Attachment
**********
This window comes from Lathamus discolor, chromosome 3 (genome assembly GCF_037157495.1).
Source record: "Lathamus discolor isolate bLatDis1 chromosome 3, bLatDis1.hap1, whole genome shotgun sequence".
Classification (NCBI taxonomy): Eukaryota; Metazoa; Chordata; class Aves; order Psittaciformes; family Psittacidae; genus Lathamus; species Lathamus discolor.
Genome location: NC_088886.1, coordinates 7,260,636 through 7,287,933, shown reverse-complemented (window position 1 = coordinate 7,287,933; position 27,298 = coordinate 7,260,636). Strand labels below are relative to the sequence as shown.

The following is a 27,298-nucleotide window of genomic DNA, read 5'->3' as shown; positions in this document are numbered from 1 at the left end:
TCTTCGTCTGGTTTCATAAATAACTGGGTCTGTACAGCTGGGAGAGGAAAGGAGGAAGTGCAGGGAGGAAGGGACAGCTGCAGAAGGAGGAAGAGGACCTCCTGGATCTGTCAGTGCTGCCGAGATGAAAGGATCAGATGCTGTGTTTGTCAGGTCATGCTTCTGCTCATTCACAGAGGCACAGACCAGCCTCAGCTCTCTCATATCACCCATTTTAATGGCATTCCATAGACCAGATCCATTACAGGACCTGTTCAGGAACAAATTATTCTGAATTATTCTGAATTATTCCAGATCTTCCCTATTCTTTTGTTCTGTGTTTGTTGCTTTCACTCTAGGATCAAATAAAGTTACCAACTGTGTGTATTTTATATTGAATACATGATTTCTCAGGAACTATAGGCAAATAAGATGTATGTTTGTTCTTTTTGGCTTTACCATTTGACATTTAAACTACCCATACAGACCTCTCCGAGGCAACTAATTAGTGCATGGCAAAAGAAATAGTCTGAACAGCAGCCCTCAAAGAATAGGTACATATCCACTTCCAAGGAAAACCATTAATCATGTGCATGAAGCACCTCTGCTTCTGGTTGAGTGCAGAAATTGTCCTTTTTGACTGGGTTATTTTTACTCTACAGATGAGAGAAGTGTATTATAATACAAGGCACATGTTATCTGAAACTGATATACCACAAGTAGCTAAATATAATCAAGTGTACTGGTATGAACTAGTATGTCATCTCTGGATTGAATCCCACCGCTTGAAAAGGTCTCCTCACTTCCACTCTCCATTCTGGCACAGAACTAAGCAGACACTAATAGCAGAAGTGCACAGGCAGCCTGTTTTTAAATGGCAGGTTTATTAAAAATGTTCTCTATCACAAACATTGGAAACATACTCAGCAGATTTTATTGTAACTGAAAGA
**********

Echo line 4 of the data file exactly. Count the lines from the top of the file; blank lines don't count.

Genome location: NC_088886.1, coordinates 7,260,636 through 7,287,933, shown reverse-complemented (window position 1 = coordinate 7,287,933; position 27,298 = coordinate 7,260,636). Strand labels below are relative to the sequence as shown.